bees get their common name from their habit of boring into
wood to make galleries for the rearing of young. These are
worldwide in distribution with 7 species occurring in the
body length about 1/2-1" (12.5-25 mm); robust in form,
resembling bumble bees, but with top surface of abdomen largely
bare and shining. Hind tibiae with apical spurs. Front wing
2nd submarginal cell triangular; hind wing with a small jugal
lobe (lobe on rear margin near body).
(1) Bumble bees (Apidae) have hairy abdomen with yellow markings,
2nd submarginal cell somewhat rectangular to pentagonal, and
hind wings lack a jugal lobe. (2) Some robber flies (Diptera:
Asilidae) which resemble bumble bees, with only 1 pair of
wings. (3) Some hawk moths (Lepidoptera: Sphingidae) which
resemble bumble bees, with siphoning mouthparts.
1. The carpenter bee, X. virginica (Linnaeus), is the most
common eastern species and its range extends westward to Kansas
and Texas. It is about 1" (25 mm) long and closely resembles
the bumble bee except that the abdomen is black and shiny
instead of at least partially covered with yellow hairs. The
male has a yellow face, whereas, the female's is black.
The California carpenter bee, X. californica Cresson, is found
in the north Coast Ranges and the Sierra Nevada of California
and in Oregon's Cascade Mountains. This bee is 3/4-1"
(20-25 mm) long and both sexes can be mostly metallic green
or blue with grayish/dusky wings. The male's pronotum has
orange, yellow, or white hairs and its 1st abdominal segment
has whitish hairs.
The valley carpenter bee, X. varipuncta Patton, is found primarily
in the valleys and lower foothills of California and Arizona.
This species is about 3/4" (18-20 mm) long. The female
is shiny black with brilliant metallic purple, brassy, or
bronzy reflections, in stark contrast to the golden brown
or buff color of the male. The female's wings are somewhat
The mountain carpenter bee, X. tabaniformis Smith, is found
mostly in the foothills and mountains of Arizona, California,
Nevada, and Oregon. This bee is about 1/2-5/8" (12-17
mm) long and both sexes are black. The male's head has yellow
and white hairs mixed with black hairs.
Carpenter bees are not social insects and do not live in nests
or colonies. The adults overwinter, typically in abandoned
nest tunnels. In the spring, the survivors emerge and feed
on nectar. Then mating begins and extends into nest-construction
time. The mated female may either reuse an old gallery, construct
a new one by lengthening an old gallery, bore an entirely
new one, or extend a gallery from a common entrance hole.
The female typically bores a circular hole (same diameter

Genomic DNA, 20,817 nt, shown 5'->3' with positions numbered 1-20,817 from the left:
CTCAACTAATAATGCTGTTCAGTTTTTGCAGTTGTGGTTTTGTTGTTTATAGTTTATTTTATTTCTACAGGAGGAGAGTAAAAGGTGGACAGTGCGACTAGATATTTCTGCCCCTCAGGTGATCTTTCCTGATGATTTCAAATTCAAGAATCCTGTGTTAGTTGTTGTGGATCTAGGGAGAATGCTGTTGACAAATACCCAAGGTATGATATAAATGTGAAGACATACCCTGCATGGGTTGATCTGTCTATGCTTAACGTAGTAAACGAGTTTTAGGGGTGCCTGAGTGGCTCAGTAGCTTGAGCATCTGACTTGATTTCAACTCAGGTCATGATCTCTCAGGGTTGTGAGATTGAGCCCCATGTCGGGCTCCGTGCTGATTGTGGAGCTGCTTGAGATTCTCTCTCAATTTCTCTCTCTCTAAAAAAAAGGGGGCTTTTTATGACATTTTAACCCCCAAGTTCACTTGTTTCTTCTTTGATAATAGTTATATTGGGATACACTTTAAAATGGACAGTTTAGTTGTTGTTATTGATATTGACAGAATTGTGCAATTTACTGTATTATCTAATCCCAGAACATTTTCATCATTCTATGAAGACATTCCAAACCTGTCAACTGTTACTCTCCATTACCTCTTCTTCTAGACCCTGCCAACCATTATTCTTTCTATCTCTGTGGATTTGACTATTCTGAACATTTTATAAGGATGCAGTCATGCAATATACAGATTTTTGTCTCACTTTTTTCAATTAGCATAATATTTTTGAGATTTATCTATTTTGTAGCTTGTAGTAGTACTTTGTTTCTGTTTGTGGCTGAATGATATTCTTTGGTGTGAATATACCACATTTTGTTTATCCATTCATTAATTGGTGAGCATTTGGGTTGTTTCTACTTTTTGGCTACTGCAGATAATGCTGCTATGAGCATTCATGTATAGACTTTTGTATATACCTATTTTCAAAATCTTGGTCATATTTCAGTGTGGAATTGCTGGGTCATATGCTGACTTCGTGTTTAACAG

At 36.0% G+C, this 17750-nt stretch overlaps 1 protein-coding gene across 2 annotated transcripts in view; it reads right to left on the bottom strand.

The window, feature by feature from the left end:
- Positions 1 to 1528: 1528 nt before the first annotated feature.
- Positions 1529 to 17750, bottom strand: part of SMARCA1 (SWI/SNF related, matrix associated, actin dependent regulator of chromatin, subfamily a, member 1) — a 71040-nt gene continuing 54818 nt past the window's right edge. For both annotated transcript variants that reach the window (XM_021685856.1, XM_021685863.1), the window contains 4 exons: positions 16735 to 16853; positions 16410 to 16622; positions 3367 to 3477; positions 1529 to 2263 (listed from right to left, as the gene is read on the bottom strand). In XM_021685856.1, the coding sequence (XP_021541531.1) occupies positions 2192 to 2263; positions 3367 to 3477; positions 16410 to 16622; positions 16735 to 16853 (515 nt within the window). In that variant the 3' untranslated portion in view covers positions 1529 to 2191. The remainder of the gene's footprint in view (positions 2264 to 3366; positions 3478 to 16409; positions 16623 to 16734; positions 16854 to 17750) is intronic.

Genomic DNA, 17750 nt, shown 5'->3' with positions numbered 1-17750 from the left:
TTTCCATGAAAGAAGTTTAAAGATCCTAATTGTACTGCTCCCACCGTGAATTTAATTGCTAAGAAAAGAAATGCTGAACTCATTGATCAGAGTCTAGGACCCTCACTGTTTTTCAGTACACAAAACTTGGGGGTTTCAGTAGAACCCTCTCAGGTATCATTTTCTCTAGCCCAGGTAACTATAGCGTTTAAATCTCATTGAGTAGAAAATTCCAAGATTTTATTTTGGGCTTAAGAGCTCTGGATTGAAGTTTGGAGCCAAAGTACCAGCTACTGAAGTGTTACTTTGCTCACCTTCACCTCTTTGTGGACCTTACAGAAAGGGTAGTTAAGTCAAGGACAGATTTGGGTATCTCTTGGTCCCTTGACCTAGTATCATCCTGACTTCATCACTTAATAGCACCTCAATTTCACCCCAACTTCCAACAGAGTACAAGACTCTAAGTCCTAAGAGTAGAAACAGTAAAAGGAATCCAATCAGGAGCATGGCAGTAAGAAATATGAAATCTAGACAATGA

as her body) straight into the wood across the wood grain
for a distance equal to her body length. Then the gallery
takes a right-angle turn, usually with the grain of the wood
and parallel to the outer longitudinal surfaces. New galleries
average 4-6" (10-15 cm) long but galleries developed/used
by several bees may extend up to 10 feet (3 m).
female provisions each gallery cell starting at the closed
end of the gallery with a mass of pollen and regurgitated
nectar upon which she lays a single egg. This portion of the
gallery is then sealed off with a chewed wood-pulp plug, making
a chamber or cell. This process is repeated until a linear
series of 5-6 cells is completed, about 1 cell per day. Developmental
time (egg to adult) for the carpenter bee (X. virginica) is
about 36 days and for the mountain carpenter bee (X. tabaniformis),
it is about 84-99 days.
Females of the carpenter bee (X. virginica) will nest in a
wide range of woods, but prefer weathered and unpainted wood.
Valley carpenter bees prefer partially decayed live oak, deciduous
oak, eucalyptus, and other hardwoods. The California carpenter
bee nests in incense cedar and redwoods. The Mountain carpenter
bee is recorded as nesting in structural timbers.
carpenter bees tend to be territorial and often become aggressive
when humans approach, sometimes hovering a short distance
in front of the face or buzzing one's head. Since males have
no stinger, these actions are merely show. However, the female
does have a potent sting which is rarely used.
Carpenter bee control consists of treating each individual
gallery with an appropriately labeled pesticide. Dusts, wettable
powders, microencapsulated, and aerosol residual formulations
work best. Aerosol injection systems are probably the most
efficient and safest way to treat galleries, especially when
on a ladder. Do not seal the treated gallery for 24-48 hours
so that the female has time to be exposed to a lethal dose.
Newly matured bees should contact a lethal dose before they
bees rarely attack painted wood. They can be discouraged from
using wood by applying an appropriately labeled repellent
material such as one of the pyrethroids, and microencapsulated
or wettable powder formulations are best.